The family of a 32-year-old who killed himself want to thank the people of Eastwood for their ‘enormous amount of support’.
After Benjamin Reeve jumped off a bridge on the A610 local people raised £11,000 to pay for the funeral and turned out in force on the day.
Benjamin had over 300 friends walking behind his hurse as it passed through Eastwood, and 800 people turned up to his funeral.
His aunty Mandy Mitchell said: “It was huge. Just massive. And we can’t thank the local people enough for what they have done.
“The whole of the Eastwood community came together for the entire thing.”
Mrs Mitchell said it was like a ‘mafia’ funeral and Benjamin was ‘treated like royalty’.
“The whole town came to a standstill. Everybody was out and everyone stopped.
“Everybody closed their shop doors an waited outside for the procession to go by.
“Even at Hilltop everybody was outside. And the same all the way along Greenhills Road right up to the church.
“It was hauntingly amazing what everybody did.
“It was like a mafia funeral.
“It was almost like he was royalty. Because he was so loved and respected, and well liked.”
Mrs Mitchell said the funeral was that big they had to install speakers outside the church.
“There were seven Rolls Royces following the hurse. Silver was his favourite colour and we wanted him to go out like a king.
“800 people came to the funeral and when we got to the church we had to have speakers outside.
“Everybody took part. Everyone had a part to play.
“We just want to thank everyone for what they did. It was just amazing. Outstanding.”
Benjamin, who was a labourer, had recently struggled with depression and jumped off a bridge on the A610 back on May 8. His funeral was in June.
Described as a ‘gentle giant’, he was Eastwood born and bred and lived in Walker Street.
“He was so well known in the community. Everyone knew him and everyone loved him.
“He was such a large character and such a beautiuful peson inside and out,” said Mrs Mitchell.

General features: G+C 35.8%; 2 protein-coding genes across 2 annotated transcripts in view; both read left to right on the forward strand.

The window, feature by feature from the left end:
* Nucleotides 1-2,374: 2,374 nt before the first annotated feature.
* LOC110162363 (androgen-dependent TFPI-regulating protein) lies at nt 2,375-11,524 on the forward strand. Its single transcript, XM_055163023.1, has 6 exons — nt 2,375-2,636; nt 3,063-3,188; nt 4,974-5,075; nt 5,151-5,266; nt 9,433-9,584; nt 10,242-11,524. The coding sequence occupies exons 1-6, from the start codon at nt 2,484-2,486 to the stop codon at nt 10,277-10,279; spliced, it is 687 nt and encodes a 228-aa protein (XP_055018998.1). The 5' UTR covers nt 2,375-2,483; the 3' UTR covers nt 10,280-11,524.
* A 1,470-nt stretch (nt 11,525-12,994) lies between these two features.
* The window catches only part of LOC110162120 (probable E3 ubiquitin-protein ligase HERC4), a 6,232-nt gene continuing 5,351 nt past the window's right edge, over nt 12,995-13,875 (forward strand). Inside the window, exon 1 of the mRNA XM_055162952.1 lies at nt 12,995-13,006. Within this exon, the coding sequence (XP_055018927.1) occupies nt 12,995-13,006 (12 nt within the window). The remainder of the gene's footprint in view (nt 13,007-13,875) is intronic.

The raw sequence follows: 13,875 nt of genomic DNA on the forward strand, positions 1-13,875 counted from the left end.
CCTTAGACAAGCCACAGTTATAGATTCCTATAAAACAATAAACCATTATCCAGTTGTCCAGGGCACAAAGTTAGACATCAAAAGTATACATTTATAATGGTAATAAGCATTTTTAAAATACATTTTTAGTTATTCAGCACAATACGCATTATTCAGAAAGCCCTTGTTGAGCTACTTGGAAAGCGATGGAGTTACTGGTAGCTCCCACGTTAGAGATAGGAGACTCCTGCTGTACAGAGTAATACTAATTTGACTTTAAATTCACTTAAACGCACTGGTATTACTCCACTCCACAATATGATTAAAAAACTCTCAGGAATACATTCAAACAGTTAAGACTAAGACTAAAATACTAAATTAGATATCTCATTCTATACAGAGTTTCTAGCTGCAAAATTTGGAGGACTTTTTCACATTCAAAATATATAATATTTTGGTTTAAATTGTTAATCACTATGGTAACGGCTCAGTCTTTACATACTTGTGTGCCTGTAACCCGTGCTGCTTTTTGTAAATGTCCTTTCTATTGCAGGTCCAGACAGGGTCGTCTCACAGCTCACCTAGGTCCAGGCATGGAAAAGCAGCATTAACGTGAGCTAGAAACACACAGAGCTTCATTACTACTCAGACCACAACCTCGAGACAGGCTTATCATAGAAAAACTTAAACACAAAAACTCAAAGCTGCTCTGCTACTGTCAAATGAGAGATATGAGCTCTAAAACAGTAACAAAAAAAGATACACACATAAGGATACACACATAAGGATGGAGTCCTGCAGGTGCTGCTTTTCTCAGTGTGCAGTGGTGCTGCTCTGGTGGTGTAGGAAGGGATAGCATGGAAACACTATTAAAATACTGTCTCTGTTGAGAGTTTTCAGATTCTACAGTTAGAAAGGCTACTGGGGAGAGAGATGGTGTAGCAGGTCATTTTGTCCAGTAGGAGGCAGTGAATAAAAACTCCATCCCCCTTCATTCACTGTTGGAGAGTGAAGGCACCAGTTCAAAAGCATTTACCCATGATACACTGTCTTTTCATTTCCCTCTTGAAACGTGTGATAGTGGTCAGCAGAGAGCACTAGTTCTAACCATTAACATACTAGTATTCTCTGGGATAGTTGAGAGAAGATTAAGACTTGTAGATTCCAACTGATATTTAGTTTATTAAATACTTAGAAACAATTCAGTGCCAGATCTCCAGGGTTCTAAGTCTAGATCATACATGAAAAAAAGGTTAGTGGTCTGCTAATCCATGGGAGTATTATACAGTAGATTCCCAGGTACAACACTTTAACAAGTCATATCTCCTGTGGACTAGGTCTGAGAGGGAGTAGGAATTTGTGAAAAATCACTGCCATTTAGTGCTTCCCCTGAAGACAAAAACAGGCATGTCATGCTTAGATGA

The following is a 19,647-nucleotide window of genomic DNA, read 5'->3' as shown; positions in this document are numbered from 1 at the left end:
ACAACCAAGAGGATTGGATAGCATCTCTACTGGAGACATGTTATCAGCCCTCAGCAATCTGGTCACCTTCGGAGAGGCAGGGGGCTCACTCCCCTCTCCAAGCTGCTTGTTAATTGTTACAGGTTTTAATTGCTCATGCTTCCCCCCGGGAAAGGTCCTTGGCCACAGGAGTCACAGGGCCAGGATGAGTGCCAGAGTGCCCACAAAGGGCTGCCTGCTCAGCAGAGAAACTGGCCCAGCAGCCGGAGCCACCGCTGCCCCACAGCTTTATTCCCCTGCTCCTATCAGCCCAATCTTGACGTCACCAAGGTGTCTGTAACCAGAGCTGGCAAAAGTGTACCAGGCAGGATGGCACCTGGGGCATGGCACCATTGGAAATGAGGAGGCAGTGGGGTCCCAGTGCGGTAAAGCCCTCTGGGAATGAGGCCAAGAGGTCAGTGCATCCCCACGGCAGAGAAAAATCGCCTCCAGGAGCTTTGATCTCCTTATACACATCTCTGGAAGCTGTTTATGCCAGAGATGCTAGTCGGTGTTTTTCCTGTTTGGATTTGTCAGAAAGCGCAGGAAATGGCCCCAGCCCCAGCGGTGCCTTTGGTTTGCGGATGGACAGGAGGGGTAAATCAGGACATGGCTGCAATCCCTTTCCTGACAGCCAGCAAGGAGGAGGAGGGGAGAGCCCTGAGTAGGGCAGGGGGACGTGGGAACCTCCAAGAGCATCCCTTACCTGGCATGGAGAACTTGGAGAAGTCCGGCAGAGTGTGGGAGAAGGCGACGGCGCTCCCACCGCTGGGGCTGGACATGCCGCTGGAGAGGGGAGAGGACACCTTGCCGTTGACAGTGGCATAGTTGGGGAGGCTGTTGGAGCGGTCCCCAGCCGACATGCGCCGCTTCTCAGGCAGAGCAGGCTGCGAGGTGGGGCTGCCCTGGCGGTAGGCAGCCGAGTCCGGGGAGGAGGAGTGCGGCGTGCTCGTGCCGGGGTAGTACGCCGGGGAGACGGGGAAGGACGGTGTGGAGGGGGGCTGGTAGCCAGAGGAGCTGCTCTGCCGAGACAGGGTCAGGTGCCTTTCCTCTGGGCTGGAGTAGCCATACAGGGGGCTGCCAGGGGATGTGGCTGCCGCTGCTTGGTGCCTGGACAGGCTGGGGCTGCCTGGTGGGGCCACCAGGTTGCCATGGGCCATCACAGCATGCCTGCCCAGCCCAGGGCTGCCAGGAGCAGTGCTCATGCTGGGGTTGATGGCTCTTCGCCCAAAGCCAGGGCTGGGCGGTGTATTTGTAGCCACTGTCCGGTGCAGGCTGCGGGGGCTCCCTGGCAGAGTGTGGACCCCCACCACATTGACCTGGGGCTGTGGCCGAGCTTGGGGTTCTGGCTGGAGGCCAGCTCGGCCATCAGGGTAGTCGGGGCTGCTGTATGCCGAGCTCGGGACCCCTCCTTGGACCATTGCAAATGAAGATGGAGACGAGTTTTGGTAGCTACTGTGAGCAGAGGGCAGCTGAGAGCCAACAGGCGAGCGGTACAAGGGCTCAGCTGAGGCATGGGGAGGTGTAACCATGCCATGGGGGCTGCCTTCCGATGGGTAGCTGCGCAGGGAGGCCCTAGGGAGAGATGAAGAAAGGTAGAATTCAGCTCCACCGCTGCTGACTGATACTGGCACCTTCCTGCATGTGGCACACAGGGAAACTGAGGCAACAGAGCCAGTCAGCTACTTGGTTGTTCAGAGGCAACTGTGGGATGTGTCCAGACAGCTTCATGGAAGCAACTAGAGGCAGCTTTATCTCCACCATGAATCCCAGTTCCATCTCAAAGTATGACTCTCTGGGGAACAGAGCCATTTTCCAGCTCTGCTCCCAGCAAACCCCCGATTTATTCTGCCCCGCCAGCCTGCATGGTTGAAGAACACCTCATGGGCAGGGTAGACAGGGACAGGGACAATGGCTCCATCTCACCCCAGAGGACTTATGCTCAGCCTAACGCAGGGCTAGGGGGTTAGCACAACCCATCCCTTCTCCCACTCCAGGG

“He had a huge circle of friends and was loved by everybody.
“He was always so happy,” she said.
In the lead up to his funeral, Benjamin’s friends hosted a huge memorial day, set up a justgiving page, and the boxing club he was part of held several sponsored matches to raise money.
Benjamin’s best friends, Matt and Emma Hind, organised the memorial day at Eastwood Football Club, and it attracted 400 people.
There was everything from a disco to pony rides for the kids. A minute silence was held and 200 balloons were released in Benjamin’s memory.
“They wanted the whole community to come together and wanted to do something for his mum so she didn’t have the stress of it,” said Mrs Mitchell
Benjamin was a member of the Booyar Boxing Club in Eastwood, which had several sponsored boxing matches to raise money for the funeral, and have since said they are going to continue raising money for his family.
“He was so loved that everyone wants to look after his mum and brother as well.
“They have a memorial belt that they are going to fight for once a year and they’ve had a memorial plaque put up. They’re also raising awareness of mental health as well so a lot of good has come out of this sadness.”
Every shop from Eastwood to Ilkeston had a collection tin raising money and there was money left over after paying for the funeral, which meant Benjamin’s mum and brother could have his fingerprint put in a locket.
Benjamin’s mum, Cindy Hallsworth, has had to move away from Eastwood since her son’s death because the memories are too raw.
She has been diagnosed with Post Traumatic Stress Disorder resulting from his death and has just spent five weeks in hospital.
“It has just caused devastation through the family to be honest. We are just pulling together to get through each day,” she said.
Cindy had Benjamin’s wreath made into a giant pod with three peas in it to represent him, her and his brother Lee.
“He always said we were three peas in a pod. It meant a lot to him – the connection that we had,” she said.
Benjamin leaves behind his dad Tony Reeve, his brother Lee Reeve and four grandparents, who he was dearly close to.
The justgiving page was set up by Kelly and Simon Roberts.
Benjamin’s grave is now full of sunflowers and is adorned with lights so it is lit up in the evening.
Cindy said: “He always used to say he was climbing Jack and the Beanstalk, and it was a big sunflower, so we connected that to his smile. Everybody has put a sunflower on his grave and that’s his smiling face.
“We also lit his grave up because he lit everybody else’s life up, and I don’t want him to be in the dark at night.”
Cindy said she could not thnak people enough for what they had done.
“I just want to thank people from the bottom of my heart.”
“It was like they had paid for his new home in heaven.”